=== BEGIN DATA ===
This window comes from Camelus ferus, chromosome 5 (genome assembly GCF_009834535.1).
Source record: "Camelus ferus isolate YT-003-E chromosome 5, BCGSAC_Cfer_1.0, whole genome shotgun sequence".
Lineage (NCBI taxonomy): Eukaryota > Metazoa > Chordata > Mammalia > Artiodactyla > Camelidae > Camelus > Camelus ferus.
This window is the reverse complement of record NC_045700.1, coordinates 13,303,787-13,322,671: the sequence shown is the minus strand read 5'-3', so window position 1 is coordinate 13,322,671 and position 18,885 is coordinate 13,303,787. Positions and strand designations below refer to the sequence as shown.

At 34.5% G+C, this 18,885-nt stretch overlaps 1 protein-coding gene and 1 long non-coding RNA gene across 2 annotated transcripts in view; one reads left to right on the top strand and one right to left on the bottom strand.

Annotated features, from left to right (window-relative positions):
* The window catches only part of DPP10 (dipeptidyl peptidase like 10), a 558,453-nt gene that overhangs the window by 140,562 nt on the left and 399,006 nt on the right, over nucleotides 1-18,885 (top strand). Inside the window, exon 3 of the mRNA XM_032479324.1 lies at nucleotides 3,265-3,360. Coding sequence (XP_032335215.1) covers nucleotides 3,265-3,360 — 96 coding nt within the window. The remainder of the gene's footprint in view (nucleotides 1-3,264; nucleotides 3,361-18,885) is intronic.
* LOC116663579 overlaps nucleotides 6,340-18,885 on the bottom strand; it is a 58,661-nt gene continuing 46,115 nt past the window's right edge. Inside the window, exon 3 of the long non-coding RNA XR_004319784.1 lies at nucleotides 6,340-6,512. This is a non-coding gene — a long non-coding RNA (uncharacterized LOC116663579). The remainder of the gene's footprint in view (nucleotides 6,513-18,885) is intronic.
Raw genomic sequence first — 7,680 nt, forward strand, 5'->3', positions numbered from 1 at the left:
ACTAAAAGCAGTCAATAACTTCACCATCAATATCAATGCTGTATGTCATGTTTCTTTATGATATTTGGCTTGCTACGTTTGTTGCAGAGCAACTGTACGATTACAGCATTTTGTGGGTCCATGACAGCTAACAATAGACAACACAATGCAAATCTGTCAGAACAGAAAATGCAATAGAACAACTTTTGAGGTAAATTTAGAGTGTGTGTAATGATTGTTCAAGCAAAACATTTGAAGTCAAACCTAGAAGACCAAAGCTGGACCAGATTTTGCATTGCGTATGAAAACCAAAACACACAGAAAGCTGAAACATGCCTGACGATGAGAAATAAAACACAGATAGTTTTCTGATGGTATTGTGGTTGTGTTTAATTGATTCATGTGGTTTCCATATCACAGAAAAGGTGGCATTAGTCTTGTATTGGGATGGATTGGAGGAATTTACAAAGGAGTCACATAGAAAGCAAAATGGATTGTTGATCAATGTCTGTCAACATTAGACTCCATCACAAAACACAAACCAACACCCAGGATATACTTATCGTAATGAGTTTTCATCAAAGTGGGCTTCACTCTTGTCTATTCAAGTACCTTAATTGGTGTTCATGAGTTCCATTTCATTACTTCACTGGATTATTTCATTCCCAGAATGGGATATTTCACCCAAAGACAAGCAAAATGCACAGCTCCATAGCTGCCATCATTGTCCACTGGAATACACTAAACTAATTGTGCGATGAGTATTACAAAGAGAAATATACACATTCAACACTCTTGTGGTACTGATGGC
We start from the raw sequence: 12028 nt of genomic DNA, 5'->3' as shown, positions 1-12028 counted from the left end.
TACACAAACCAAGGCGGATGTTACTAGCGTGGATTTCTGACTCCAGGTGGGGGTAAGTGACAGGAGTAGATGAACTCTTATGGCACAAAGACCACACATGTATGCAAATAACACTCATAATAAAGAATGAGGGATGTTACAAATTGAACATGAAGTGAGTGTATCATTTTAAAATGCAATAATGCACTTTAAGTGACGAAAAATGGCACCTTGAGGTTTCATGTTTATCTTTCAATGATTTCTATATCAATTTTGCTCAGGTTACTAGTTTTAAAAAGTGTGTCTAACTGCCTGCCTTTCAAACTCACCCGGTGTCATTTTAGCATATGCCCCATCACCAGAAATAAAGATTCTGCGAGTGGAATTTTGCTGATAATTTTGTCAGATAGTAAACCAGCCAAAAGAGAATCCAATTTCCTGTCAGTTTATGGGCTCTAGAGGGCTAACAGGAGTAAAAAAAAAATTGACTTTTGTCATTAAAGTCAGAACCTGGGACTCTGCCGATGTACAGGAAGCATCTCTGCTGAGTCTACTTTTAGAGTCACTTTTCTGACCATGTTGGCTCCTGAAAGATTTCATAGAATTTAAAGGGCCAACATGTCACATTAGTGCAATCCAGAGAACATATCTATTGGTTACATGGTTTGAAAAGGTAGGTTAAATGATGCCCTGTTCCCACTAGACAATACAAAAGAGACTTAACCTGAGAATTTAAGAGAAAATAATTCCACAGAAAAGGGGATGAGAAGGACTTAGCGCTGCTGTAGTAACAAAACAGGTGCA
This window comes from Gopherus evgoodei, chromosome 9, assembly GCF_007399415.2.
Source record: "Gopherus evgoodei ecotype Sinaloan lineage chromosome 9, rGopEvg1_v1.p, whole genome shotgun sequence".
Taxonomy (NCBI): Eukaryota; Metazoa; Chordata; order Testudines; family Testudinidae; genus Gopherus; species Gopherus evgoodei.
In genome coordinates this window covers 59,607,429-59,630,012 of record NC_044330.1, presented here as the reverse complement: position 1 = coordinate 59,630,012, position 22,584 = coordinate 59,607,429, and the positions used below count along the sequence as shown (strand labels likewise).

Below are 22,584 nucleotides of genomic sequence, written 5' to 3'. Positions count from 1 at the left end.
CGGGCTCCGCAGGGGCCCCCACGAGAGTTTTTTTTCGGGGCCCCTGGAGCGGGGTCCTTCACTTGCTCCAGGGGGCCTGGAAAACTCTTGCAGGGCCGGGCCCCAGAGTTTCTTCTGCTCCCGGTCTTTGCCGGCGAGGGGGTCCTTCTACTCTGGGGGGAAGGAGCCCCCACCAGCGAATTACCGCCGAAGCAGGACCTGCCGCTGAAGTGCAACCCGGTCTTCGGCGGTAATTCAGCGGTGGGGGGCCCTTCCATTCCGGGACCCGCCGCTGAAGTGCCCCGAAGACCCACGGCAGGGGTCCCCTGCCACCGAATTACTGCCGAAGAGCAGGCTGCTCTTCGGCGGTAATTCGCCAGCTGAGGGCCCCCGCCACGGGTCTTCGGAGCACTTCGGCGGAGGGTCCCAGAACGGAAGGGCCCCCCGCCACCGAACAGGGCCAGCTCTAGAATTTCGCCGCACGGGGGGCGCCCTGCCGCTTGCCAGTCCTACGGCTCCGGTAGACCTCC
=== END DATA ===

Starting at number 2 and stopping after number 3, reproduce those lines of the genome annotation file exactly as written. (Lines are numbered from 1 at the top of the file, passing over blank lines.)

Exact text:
Source record: "Camelus ferus isolate YT-003-E chromosome 5, BCGSAC_Cfer_1.0, whole genome shotgun sequence".
Lineage (NCBI taxonomy): Eukaryota > Metazoa > Chordata > Mammalia > Artiodactyla > Camelidae > Camelus > Camelus ferus.